Home > News > The Power of Pelosi
160 views 9 min 0 Comment

The Power of Pelosi

- May 26, 2010

In my previous post, I made the case that Speaker Pelosi played an important and influential role in the passage of health care reform. But why exactly was Pelosi so influential? What is the secret to her influence in the House, and does it tell us anything about leadership in Congress more generally?

Let me begin with what I suspect most people consider the quintessential model of a powerful congressional leader: Senate Majority Leader Lyndon Johnson (here pictured famously pressing his case to a fellow Senator, Theodore Green of Rhode Island).


While Johnson was a legendary Senate majority leader – perhaps best chronicled in Robert Caro’s wonderful book Master of the Senate – his aggressive, at times commanding, approach to winning votes was unusual (and, in today’s Congress, almost certainly not replicable). Party leaders, including speakers, can be quite powerful without necessarily having to do things the Johnson way.

Below are four reasons I think Pelosi is able to exercise so much influence in the House, not only on health care but on many other matters. I welcome readers who disagree or find the list incomplete to offer their own.

1. Formal powers. The rules of the House and the majority party give the speaker considerable formal authority. Her powers include deciding which committee(s) bills are referred to; appointing members of conference committees; chairing (and naming many members of) the party committee which decides committee assignments; and nominating members of the powerful Rules Committee. Many of these powers were granted to the speaker starting in the 1970’s (as documented by Barbara Sinclair, among others), giving Pelosi advantages that many of her predecessors never had.

But while important, formal powers have, I would argue, been greatly overstated as the source of Pelosi’s influence. After all, a speaker has to be willing to use those powers (and not all have), and some speakers have tried but struggled to use them effectively (see e.g. Tip O’Neill in 1981 or Newt Gingrich in his final two years as speaker).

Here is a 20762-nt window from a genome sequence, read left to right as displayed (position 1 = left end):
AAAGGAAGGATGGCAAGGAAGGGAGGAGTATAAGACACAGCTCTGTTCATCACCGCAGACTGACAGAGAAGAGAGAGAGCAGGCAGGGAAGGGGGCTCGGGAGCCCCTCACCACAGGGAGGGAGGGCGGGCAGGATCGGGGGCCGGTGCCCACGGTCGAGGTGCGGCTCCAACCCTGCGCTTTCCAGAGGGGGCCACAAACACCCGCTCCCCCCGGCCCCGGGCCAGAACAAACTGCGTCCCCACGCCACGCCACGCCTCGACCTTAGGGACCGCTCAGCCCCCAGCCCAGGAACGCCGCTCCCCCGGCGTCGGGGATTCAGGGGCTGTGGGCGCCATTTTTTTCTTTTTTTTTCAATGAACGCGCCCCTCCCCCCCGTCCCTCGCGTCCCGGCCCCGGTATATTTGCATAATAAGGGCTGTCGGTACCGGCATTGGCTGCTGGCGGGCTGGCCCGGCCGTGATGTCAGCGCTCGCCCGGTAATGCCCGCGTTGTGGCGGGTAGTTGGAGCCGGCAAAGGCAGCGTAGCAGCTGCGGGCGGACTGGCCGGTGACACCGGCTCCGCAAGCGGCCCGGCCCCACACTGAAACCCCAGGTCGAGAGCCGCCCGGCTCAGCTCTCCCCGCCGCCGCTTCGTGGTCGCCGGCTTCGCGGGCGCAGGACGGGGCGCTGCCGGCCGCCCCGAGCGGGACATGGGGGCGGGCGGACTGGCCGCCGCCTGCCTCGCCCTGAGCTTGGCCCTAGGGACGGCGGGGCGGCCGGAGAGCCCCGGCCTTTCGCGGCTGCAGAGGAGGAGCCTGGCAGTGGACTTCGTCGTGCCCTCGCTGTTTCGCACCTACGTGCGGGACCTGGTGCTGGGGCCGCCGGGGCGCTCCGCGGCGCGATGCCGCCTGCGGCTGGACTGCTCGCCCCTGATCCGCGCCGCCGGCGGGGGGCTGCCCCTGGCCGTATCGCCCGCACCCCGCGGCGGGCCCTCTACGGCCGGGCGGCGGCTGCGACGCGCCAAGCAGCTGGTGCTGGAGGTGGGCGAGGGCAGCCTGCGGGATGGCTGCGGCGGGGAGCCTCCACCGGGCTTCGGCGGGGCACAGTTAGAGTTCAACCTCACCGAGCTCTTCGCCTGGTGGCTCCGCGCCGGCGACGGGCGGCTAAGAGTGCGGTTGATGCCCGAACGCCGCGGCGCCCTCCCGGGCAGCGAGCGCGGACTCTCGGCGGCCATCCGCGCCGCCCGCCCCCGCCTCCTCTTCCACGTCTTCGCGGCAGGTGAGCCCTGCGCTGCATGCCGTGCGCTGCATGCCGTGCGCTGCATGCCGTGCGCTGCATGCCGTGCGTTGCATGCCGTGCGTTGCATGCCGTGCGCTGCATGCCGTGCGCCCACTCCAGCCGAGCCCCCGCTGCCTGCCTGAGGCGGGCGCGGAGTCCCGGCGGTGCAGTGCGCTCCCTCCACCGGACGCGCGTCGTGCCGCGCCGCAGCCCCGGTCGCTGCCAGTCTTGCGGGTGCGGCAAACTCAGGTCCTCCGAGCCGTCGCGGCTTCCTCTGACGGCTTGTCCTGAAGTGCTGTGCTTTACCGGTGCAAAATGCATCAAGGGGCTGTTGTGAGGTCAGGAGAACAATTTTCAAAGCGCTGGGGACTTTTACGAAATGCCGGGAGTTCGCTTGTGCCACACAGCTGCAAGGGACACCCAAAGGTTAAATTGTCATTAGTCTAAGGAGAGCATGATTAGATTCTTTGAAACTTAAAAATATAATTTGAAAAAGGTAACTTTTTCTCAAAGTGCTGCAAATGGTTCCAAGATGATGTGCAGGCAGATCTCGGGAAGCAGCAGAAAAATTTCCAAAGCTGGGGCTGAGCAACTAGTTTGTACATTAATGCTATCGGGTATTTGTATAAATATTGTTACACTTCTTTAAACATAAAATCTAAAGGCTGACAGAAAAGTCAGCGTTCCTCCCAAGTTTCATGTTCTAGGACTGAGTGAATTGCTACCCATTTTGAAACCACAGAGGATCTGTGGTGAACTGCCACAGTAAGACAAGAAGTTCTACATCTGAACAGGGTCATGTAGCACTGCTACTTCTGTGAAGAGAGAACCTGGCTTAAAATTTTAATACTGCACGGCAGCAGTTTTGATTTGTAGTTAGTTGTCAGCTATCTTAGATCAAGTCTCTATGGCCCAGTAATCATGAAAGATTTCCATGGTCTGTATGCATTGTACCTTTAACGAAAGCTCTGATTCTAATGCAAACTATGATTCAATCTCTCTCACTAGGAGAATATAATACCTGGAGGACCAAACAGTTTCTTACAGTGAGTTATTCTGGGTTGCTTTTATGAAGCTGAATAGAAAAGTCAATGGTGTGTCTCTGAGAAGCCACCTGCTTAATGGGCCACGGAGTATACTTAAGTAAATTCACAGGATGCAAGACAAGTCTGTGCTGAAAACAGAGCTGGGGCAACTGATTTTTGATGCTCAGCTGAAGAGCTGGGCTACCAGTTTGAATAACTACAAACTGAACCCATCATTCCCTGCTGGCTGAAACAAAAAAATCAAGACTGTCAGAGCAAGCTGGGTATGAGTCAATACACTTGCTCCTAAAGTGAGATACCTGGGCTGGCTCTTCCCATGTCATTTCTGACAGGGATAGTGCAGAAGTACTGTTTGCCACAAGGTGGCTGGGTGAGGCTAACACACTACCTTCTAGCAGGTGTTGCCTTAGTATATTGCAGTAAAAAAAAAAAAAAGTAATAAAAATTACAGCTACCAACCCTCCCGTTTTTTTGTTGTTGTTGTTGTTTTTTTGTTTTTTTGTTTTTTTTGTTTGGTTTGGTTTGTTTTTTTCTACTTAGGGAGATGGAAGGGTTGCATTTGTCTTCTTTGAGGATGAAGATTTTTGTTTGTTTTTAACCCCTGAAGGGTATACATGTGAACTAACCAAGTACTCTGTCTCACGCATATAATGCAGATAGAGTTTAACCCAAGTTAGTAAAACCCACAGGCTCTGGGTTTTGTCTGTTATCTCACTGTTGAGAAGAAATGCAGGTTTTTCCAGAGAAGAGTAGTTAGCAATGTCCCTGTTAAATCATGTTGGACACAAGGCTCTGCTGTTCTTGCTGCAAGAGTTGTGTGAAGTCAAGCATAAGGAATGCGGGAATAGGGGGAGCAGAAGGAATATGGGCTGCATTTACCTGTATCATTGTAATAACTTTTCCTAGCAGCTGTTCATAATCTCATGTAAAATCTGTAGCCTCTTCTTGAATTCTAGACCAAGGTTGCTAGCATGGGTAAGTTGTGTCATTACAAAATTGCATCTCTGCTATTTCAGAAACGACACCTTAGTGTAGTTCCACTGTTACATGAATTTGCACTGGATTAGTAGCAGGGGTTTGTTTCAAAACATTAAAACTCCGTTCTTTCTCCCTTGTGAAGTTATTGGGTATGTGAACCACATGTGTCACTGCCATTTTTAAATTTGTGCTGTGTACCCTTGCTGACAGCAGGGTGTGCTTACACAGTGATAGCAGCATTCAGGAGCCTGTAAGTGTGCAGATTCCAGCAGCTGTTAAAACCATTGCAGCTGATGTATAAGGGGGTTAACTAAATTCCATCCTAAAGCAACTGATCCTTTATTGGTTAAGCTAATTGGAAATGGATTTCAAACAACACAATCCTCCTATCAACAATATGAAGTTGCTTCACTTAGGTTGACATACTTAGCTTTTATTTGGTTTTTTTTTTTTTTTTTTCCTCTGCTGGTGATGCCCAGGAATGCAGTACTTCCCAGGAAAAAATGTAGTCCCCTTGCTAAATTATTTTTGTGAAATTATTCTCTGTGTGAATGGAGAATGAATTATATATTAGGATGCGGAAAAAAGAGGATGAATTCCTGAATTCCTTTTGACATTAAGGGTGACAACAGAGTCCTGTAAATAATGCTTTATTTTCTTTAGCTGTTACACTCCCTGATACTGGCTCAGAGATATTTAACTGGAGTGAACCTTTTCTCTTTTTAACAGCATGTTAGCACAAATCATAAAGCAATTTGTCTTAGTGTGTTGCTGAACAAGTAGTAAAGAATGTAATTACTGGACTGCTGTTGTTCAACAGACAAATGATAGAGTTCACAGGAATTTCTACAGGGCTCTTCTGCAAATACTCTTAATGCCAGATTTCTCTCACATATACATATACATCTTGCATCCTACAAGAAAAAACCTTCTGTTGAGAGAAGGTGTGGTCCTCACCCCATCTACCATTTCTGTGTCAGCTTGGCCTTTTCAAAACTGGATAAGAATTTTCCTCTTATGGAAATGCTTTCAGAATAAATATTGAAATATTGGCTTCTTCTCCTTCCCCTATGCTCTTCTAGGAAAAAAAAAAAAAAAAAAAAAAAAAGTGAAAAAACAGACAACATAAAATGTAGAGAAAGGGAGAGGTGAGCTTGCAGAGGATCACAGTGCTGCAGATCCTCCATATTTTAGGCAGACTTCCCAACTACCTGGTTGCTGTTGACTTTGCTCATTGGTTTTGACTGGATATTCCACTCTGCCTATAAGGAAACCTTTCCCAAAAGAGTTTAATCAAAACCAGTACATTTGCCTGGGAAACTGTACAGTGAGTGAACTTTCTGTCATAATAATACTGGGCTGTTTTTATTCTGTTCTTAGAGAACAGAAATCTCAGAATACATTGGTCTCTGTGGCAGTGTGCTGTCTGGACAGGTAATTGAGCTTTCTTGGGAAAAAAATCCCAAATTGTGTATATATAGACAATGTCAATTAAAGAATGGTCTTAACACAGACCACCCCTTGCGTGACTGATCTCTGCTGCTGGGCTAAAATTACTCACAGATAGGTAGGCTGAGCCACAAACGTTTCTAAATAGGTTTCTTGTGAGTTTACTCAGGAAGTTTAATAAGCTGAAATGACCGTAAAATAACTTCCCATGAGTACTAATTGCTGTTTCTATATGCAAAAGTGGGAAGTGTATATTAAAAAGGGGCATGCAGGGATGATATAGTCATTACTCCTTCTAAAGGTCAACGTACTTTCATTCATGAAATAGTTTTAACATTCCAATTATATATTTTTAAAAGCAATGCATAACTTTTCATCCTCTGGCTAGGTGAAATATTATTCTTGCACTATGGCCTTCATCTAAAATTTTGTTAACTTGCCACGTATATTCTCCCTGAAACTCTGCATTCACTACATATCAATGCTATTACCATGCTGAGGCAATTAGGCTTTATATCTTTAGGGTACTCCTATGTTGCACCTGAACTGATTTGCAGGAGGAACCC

What matters more – what I believe is really the key to what makes speakers powerful – is the same thing that Richard Neustadt famously observed about presidents: their ability to persuade. Formal power may translate into favors or chits that can be traded for votes (e.g. “vote for health care, and the next spot on the Appropriations Committee is yours”), but not all votes can be as easily “bought,” and some may not even need to be.

In this regard, there are two common misconceptions about leadership in Congress, both based on our collective image of Lyndon Johnson. One is that strong leaders don’t persuade: they command. Yes, Johnson did once yell at a Senator, “Change your vote!” (The Senator, J. Allen Frear of Delaware, then did so.) But legislators, like anyone, almost never respond well to being bossed around. The other misconception is that persuasion involves negative tactics (e.g. leaning into a colleague’s face). Sometimes, yes; but what made Lyndon Johnson a master at persuasion was that he knew which tactics worked best for particular situations and could use them equally well. As Rowland Evans and Robert Novak described it, Johnson’s “tone could be supplication, accusation, cajolery, exuberance, scorn, tears, complaint, the hint of threat…It ran the gamut of human emotions” (Evans and Novak 1966, 104).

This takes us to the second source of power for congressional leaders, including Pelosi: personal traits.